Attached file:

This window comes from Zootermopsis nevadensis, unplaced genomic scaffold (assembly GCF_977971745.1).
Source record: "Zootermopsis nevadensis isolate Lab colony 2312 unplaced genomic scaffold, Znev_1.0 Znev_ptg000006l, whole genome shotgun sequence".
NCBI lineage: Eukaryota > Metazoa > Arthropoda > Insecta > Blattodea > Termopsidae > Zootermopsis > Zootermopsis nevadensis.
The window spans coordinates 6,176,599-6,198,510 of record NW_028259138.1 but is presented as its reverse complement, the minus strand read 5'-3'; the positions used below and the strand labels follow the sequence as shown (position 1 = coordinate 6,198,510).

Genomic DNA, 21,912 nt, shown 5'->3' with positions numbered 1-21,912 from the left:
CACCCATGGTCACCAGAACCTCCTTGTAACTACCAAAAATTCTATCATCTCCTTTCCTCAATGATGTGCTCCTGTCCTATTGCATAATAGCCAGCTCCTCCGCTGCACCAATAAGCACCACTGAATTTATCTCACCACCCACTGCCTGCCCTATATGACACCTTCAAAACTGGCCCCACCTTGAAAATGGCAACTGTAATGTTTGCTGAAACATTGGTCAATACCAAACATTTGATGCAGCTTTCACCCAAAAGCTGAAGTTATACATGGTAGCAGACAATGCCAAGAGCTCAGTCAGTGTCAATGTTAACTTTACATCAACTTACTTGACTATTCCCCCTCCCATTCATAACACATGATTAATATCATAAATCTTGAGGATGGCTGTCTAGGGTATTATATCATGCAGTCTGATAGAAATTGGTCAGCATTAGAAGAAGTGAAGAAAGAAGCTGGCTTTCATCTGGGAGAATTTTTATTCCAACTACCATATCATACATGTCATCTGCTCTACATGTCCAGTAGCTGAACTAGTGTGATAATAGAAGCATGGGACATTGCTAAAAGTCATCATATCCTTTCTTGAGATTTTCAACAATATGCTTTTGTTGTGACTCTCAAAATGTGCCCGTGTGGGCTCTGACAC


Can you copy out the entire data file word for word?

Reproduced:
This window comes from Zootermopsis nevadensis, unplaced genomic scaffold (assembly GCF_977971745.1).
Source record: "Zootermopsis nevadensis isolate Lab colony 2312 unplaced genomic scaffold, Znev_1.0 Znev_ptg000006l, whole genome shotgun sequence".
NCBI lineage: Eukaryota > Metazoa > Arthropoda > Insecta > Blattodea > Termopsidae > Zootermopsis > Zootermopsis nevadensis.
The window spans coordinates 6,176,599-6,198,510 of record NW_028259138.1 but is presented as its reverse complement, the minus strand read 5'-3'; the positions used below and the strand labels follow the sequence as shown (position 1 = coordinate 6,198,510).

Genomic DNA, 21,912 nt, shown 5'->3' with positions numbered 1-21,912 from the left:
CACCCATGGTCACCAGAACCTCCTTGTAACTACCAAAAATTCTATCATCTCCTTTCCTCAATGATGTGCTCCTGTCCTATTGCATAATAGCCAGCTCCTCCGCTGCACCAATAAGCACCACTGAATTTATCTCACCACCCACTGCCTGCCCTATATGACACCTTCAAAACTGGCCCCACCTTGAAAATGGCAACTGTAATGTTTGCTGAAACATTGGTCAATACCAAACATTTGATGCAGCTTTCACCCAAAAGCTGAAGTTATACATGGTAGCAGACAATGCCAAGAGCTCAGTCAGTGTCAATGTTAACTTTACATCAACTTACTTGACTATTCCCCCTCCCATTCATAACACATGATTAATATCATAAATCTTGAGGATGGCTGTCTAGGGTATTATATCATGCAGTCTGATAGAAATTGGTCAGCATTAGAAGAAGTGAAGAAAGAAGCTGGCTTTCATCTGGGAGAATTTTTATTCCAACTACCATATCATACATGTCATCTGCTCTACATGTCCAGTAGCTGAACTAGTGTGATAATAGAAGCATGGGACATTGCTAAAAGTCATCATATCCTTTCTTGAGATTTTCAACAATATGCTTTTGTTGTGACTCTCAAAATGTGCCCGTGTGGGCTCTGACAC